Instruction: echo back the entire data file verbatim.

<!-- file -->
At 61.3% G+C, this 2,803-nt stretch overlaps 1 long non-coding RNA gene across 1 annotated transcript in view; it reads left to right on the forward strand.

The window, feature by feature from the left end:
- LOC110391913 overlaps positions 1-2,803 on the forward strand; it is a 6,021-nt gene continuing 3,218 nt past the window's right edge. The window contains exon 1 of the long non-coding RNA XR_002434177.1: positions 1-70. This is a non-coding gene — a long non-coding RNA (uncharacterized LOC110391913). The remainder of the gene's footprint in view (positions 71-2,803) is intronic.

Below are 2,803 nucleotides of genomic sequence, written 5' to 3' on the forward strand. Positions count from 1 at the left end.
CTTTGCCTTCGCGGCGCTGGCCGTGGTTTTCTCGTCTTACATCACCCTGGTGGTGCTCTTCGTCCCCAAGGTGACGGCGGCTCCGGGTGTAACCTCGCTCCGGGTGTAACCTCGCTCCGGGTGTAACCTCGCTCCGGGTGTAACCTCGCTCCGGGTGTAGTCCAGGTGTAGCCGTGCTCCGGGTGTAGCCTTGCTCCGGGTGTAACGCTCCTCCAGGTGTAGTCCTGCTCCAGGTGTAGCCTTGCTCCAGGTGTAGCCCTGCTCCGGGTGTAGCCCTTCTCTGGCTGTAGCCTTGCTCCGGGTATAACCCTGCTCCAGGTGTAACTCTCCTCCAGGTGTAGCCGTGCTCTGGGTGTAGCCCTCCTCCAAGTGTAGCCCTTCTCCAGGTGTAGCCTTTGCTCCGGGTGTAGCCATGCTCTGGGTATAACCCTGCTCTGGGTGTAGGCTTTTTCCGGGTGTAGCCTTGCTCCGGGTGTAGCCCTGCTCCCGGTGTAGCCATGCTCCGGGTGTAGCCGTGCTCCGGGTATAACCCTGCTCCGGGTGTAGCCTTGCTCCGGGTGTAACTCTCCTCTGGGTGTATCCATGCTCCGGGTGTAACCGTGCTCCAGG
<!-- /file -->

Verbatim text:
At 61.3% G+C, this 2,803-nt stretch overlaps 1 long non-coding RNA gene across 1 annotated transcript in view; it reads left to right on the forward strand.

The window, feature by feature from the left end:
- LOC110391913 overlaps positions 1-2,803 on the forward strand; it is a 6,021-nt gene continuing 3,218 nt past the window's right edge. The window contains exon 1 of the long non-coding RNA XR_002434177.1: positions 1-70. This is a non-coding gene — a long non-coding RNA (uncharacterized LOC110391913). The remainder of the gene's footprint in view (positions 71-2,803) is intronic.

Below are 2,803 nucleotides of genomic sequence, written 5' to 3' on the forward strand. Positions count from 1 at the left end.
CTTTGCCTTCGCGGCGCTGGCCGTGGTTTTCTCGTCTTACATCACCCTGGTGGTGCTCTTCGTCCCCAAGGTGACGGCGGCTCCGGGTGTAACCTCGCTCCGGGTGTAACCTCGCTCCGGGTGTAACCTCGCTCCGGGTGTAACCTCGCTCCGGGTGTAGTCCAGGTGTAGCCGTGCTCCGGGTGTAGCCTTGCTCCGGGTGTAACGCTCCTCCAGGTGTAGTCCTGCTCCAGGTGTAGCCTTGCTCCAGGTGTAGCCCTGCTCCGGGTGTAGCCCTTCTCTGGCTGTAGCCTTGCTCCGGGTATAACCCTGCTCCAGGTGTAACTCTCCTCCAGGTGTAGCCGTGCTCTGGGTGTAGCCCTCCTCCAAGTGTAGCCCTTCTCCAGGTGTAGCCTTTGCTCCGGGTGTAGCCATGCTCTGGGTATAACCCTGCTCTGGGTGTAGGCTTTTTCCGGGTGTAGCCTTGCTCCGGGTGTAGCCCTGCTCCCGGTGTAGCCATGCTCCGGGTGTAGCCGTGCTCCGGGTATAACCCTGCTCCGGGTGTAGCCTTGCTCCGGGTGTAACTCTCCTCTGGGTGTATCCATGCTCCGGGTGTAACCGTGCTCCAGG